This article will not only challenge you to dig deeper into oft-ignored reports for insights, but it will also point you to some other tools to analyze the data.

Advanced Segments in Google Analytics

Advanced Segmentation is arguably the most powerful feature ever introduced to Google Analytics. It allows you to specify a set of criteria and view almost every standard report for just the visits that meet that definition without needing to reprocess data or wait for more data to fill in. New applications for Advanced Segments are still found everyday.

For example, use Advanced Segments to analyze every aspect of the visits that interacted with your gift module before noon but didn't complete a purchase. Create multiple segments and compare them against each other in the same report.

In short, Google Analytics now has a powerful ad hoc reporting mechanism.

Increase Website Conversion with Google Analytics

Google Analytics can tell you what's wrong with your site.

Google Analytics is a powerful tool for improving online conversions. It helps to answer two fundamental questions:

  1. How is my website performing?
  2. How is my marketing performing?

Understanding what is actually happening and why is critical. This article focuses on getting a comprehensive view of how your website is performing and what to change to increase conversions once visitors get to your site.

Using Google Analytics with Google Website Optimizer

Google Website Optimizer is great. It's a powerful tool for determining what kinds of changes to make to your site. Statistics-based recommendations are an analyst's dream.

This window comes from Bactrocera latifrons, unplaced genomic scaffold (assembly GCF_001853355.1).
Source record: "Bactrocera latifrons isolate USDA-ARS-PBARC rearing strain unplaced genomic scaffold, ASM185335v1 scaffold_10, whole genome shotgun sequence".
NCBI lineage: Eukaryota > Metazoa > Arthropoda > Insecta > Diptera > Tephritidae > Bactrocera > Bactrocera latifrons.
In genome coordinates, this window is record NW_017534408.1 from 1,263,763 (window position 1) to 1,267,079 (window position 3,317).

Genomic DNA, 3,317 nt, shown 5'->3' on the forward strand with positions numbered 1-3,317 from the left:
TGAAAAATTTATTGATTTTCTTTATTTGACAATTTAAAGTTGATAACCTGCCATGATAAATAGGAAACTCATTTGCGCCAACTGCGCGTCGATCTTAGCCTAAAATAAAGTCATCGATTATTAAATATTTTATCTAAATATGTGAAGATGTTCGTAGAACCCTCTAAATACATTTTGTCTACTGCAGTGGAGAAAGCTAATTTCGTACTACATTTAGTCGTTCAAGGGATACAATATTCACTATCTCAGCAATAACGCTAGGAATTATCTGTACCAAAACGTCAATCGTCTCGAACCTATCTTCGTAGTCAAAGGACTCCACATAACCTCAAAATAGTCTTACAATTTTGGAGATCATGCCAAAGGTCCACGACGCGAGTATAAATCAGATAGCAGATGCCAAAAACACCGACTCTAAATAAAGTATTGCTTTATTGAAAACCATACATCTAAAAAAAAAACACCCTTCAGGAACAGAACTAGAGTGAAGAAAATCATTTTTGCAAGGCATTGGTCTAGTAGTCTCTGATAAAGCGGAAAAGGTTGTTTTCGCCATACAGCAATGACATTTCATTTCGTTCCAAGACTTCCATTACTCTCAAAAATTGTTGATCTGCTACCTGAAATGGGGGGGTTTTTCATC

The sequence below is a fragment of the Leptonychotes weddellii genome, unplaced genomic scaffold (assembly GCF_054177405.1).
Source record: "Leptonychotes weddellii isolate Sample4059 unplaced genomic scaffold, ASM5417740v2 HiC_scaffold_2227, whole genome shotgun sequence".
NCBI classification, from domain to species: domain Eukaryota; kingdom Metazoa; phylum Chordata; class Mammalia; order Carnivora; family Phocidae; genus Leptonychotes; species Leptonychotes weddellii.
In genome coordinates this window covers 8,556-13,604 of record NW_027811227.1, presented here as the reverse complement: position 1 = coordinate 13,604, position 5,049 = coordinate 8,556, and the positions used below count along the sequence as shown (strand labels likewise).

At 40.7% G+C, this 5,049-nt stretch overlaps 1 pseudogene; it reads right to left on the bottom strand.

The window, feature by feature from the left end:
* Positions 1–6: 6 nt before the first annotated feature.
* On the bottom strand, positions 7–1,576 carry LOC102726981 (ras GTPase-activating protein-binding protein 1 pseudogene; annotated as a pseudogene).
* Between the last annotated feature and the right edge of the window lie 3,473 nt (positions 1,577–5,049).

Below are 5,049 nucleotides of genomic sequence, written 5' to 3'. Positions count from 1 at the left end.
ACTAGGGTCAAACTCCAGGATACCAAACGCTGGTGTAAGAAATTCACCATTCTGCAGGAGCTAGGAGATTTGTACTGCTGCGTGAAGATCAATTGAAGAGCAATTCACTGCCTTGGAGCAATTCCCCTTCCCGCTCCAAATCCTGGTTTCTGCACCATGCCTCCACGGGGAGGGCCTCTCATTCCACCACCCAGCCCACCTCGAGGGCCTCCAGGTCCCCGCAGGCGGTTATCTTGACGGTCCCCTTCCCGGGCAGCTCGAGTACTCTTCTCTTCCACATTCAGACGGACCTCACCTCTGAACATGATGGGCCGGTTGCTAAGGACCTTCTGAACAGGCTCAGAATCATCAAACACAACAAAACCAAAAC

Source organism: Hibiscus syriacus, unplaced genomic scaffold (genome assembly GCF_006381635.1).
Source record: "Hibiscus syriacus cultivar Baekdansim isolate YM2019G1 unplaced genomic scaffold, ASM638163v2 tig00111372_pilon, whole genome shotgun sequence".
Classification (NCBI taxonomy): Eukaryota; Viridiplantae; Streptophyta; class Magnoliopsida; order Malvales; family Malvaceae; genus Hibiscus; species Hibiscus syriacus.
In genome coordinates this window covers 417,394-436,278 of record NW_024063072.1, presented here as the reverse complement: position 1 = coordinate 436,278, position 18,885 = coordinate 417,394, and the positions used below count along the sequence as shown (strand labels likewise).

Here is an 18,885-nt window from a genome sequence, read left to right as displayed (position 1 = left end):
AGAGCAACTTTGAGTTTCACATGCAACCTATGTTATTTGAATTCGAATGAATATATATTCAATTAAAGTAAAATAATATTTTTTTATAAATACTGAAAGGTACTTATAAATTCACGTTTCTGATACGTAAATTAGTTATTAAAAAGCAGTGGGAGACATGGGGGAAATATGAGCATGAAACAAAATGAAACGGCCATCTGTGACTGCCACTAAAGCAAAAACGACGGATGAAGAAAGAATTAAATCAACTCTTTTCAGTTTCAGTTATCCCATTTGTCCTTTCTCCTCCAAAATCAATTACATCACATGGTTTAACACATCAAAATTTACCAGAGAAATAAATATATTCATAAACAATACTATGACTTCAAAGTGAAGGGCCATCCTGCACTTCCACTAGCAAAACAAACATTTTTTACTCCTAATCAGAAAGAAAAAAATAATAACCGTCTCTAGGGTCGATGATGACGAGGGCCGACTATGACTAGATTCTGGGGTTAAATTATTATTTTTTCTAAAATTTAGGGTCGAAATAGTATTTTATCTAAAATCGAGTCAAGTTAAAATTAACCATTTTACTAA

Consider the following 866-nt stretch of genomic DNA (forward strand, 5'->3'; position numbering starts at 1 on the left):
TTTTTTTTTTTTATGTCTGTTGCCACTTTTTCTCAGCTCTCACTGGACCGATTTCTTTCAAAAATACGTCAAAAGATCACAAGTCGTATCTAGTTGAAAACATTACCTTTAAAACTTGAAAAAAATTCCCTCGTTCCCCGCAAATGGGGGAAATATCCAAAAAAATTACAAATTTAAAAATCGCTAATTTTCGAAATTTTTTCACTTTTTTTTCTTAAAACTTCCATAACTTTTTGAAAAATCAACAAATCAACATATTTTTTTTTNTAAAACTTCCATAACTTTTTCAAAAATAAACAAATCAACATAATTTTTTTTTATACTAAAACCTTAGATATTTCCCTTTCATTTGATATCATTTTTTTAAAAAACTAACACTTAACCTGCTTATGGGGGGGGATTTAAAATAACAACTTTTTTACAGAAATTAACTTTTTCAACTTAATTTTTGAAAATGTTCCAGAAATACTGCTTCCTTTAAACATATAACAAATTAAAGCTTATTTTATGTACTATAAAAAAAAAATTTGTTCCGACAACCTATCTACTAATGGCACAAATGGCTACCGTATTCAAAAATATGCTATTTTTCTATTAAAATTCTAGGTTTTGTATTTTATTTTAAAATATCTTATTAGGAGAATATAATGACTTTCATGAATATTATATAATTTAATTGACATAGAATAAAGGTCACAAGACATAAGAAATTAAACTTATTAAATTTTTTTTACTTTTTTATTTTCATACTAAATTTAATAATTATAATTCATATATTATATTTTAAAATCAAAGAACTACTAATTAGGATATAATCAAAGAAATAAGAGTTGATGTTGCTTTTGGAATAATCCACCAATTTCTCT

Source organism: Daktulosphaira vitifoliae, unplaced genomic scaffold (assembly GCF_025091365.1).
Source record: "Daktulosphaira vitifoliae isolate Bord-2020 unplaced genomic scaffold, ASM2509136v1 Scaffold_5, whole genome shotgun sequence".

The only drawback with GWO is that it's a binary measurement: did the visitor convert or not? Granted, you have some flexibility in defining what that "conversion" is, but it's still not a holistic view of what's really happening. You also have to predefine any measurements that an experiment may impact, and that's simply not possible in every scenario.

The solution to this is to use Google Analytics in conjunction with GWO.

Analyzing Keywords with Advanced Segments: How to understand the long-tail

Analyzing the keywords reports in Google Analytics can tell us a lot about the site and the visitors. We can see which sections of the site are most visible to search engines, and we can get a feel for what visitors are expecting when they come to the site.

The problem with keywords reports, though, is that they are so exhaustive. They include every single keyword that brought at least one visit. Every variation of misspelling of a phrase shows up as a separate keyword, even though it returns the same results. When you get into keywords that only brought one visit, it's difficult to discern what is meaningful and what is a statistical anomaly. The bounce rates, time on site and other statistics aren't very helpful at a micro level, because we can't usually extrapolate what to do at a macro level based on a single visit.

Editing Transactions - Refunds, Returns, Cancellations

One of the most valuable things in Google Analytics is the ability to tie an actual transaction value to campaigns and other activities. Unfortunately, Google Analytics doesn't take into account refunds, returns or cancellations. If there are enough of these, you may find that your ecommerce reports don't line up with reality.

The good news is there is a clean way of editing transactions after they have been reported in Google Analytics. It requires some custom coding, but it will bring your reports closer to reality.

Using Multiple Custom Variables in Google Analytics

Multiple custom variables are a new feature in Google Analytics. Used wisely, they can answer a plethora (yes, a plethora!) of questions that you could never get at before.

We've made a short list of use cases for custom variables. Some of them only apply to certain kinds of websites. The idea, though, is to give you ideas and spur your imagination. Your site already interacts with your visitors in intelligent ways. Use custom variables to bring some of that intelligence into your reporting.